To begin creating a biodiverse habitat for winged visitors, start by adding a diverse plant palette of native species and host plants. A higher diversity of plant species equals a higher variety of animal life due to the variety of nectar and food. Introducing locally native species to a pond or wetland garden will attract many types of pollinators and birds to your garden. This is because these native plants provide an essential food source. 

Diversity of color and flower form attracts numerous pollinators, moths and butterflies. This is also the key to attracting songbirds.

From where I am writing in southeastern Pennsylvania, moisture-loving native plants like cardinal flower, rose milkweed (Asclepias incarnata) and narrow-leaf mountain mint (Pycanthemum tenuifolium) are all fantastic options that can provide abundant food for pollinators and birds. Cardinal flower, with its bright-red tubular flowers, is a favorite of the ruby-throated hummingbird. Aquatic species like arrow arum (Peltandra virginica) provide abundant seeds in the late summer that ducks can’t resist. Broadleaf arrowhead (Sagittaria latifolia), with its starchy tubers, or “duck potatoes,” are known favorites for ducks in the long winter months and early spring. 

Young monarch caterpillars feed only on milkweed, its essential host plant.

Shrubs and small fruiting trees are also essential in supporting and attracting wildlife. Moisture-loving shrubs like red chokeberry (Aronia arbutifolia) produce clusters of red berries that are a critical late-winter food source for birds. Button bush (Cephalanthus occidentalis), with its white fragrant flowers, is a favored nectar source for butterflies and native bees. Its hard seeds are persistent through early winter, providing high-quality fat to birds in the cold months. Adding canopy and shelter to the pond shore will also help attract certain bird species like yellow warblers, cedar waxwings and bluebirds.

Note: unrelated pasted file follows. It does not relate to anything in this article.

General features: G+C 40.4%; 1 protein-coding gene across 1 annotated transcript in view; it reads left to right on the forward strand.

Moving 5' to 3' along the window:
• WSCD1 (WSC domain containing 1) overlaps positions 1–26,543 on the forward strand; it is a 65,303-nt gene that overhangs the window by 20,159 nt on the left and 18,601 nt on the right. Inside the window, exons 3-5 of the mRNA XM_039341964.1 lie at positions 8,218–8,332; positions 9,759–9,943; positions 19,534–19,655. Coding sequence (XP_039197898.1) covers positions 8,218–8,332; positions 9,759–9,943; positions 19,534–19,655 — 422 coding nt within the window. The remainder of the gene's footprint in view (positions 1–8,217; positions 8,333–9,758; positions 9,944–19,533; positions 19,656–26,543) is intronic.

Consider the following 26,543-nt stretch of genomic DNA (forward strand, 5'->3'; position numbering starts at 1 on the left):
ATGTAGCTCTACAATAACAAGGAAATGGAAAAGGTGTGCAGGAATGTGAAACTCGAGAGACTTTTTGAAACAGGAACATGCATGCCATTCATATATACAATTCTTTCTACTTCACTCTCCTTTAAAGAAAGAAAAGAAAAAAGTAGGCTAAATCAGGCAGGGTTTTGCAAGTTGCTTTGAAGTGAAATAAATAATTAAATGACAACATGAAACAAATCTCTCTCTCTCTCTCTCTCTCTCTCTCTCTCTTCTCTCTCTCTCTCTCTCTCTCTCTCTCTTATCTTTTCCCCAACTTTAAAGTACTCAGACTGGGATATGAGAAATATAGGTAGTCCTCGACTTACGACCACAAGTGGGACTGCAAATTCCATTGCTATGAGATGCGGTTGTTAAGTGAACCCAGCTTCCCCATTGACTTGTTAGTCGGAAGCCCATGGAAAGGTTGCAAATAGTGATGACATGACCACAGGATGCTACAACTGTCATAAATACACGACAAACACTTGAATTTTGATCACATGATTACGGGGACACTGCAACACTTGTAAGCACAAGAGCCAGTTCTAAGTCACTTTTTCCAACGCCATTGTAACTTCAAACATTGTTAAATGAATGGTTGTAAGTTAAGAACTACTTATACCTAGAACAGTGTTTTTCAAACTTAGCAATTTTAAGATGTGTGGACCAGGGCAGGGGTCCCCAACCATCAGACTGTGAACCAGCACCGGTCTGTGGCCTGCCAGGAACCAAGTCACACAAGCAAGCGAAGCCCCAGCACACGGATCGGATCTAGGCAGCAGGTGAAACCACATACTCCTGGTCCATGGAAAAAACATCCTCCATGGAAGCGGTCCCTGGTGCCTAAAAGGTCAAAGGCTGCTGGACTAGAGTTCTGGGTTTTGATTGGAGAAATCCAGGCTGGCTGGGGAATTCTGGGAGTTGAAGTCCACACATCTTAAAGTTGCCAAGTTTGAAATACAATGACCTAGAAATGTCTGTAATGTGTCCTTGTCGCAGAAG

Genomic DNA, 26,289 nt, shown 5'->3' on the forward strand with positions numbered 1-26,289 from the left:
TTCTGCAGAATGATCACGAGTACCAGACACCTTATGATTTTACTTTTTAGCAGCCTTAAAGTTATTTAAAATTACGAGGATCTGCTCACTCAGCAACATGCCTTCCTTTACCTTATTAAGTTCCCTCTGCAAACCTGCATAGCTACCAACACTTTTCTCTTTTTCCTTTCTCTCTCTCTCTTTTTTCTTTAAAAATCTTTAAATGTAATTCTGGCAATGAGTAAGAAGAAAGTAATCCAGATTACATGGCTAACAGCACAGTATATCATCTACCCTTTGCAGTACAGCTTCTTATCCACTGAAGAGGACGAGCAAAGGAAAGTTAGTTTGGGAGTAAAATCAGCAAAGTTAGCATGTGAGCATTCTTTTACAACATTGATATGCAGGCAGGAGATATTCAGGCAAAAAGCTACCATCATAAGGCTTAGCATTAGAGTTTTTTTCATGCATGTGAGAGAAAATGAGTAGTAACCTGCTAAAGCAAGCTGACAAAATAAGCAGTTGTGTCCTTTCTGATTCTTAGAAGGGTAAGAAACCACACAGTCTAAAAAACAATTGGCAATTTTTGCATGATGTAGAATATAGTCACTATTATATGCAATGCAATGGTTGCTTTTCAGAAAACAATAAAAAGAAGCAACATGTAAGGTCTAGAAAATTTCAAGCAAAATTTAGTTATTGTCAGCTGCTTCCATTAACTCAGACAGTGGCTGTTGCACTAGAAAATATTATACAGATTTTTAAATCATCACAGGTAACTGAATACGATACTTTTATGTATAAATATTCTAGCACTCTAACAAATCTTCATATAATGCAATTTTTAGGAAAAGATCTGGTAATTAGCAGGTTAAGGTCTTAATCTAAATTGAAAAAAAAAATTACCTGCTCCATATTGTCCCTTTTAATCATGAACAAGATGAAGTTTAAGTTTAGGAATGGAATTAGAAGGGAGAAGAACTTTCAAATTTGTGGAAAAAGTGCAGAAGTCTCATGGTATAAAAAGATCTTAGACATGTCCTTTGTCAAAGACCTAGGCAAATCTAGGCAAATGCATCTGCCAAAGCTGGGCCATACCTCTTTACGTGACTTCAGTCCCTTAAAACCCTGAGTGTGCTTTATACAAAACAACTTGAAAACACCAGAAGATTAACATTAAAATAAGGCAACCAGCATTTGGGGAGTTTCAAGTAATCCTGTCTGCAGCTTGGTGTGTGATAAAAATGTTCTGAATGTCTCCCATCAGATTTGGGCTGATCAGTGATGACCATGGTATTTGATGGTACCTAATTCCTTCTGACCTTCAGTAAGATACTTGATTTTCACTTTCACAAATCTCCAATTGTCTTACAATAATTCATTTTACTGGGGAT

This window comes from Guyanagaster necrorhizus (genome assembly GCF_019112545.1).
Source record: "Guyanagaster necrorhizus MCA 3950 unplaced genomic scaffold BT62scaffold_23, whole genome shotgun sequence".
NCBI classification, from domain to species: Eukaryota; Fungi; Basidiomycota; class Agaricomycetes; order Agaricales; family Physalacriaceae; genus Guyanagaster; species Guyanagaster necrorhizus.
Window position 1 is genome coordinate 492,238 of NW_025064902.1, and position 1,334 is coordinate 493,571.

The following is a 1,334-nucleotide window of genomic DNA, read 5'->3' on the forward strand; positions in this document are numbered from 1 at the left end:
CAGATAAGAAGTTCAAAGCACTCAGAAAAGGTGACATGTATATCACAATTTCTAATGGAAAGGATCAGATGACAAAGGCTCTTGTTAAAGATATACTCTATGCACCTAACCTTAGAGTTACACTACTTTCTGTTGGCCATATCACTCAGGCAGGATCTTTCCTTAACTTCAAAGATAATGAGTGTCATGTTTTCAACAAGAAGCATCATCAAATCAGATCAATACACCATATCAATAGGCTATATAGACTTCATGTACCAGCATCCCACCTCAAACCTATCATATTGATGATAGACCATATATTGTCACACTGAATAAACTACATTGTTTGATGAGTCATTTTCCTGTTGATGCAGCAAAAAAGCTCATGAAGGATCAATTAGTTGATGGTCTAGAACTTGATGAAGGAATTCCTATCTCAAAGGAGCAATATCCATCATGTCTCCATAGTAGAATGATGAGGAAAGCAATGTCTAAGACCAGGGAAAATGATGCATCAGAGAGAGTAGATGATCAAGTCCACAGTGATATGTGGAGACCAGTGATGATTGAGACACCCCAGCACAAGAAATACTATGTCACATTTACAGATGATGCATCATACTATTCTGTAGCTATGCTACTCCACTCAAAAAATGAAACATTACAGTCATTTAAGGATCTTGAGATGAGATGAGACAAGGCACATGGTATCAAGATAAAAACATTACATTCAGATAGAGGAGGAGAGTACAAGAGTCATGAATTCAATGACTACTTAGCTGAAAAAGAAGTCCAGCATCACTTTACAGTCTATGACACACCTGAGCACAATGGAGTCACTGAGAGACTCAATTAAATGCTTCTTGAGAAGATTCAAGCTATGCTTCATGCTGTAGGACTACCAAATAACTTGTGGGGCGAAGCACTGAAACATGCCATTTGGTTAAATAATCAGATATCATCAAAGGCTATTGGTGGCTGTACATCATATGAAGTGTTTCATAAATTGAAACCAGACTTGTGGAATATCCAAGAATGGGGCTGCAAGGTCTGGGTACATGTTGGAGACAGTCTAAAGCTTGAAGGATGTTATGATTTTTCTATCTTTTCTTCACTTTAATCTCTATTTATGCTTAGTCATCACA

The Naturalistic Drift

When designing and constructing a pond or wetland garden, it is important to keep the design as naturally inspired as possible. Natural ponds are gently sloping, sometimes open-shore habitats. Instead of lining the entirety of a pond with boulders, keep sections of it open so that different types of wildlife are able to access this resource. Some birds like the mallard duck and the northern pintail prefer shallow water with an adjacently exposed mudflat area for entering and exiting easily. 

Many species have preferences for different depths of water. Bees and butterflies require shallow pools with gently sloped edges so they can get a drink of water. Great blue herons require at least 8 inches of water to wade and hunt. On average, a variety of depths ranging from 1 to 8 inches up to 2 to 5 feet provide an optimum variety of habitat suitable for all species.

Open water in winter is very important for thirsty bluebirds. A small birdbath heater can be used in a pond’s shallow shoreline to provide a watering hole for a gang of birds.

A garden that welcomes, feeds and provides cover to winged friends is a garden with movement and song. Incorporating more diversity in and around ponds and water features is the best way to ensure that pollinators and birds will be attracted to the garden year after year. This buzz of activity will draw out even the most disinterested client, creating a new interest and passion. 

Getting people outside is the goal. Once they’re outside, the possibilities are endless.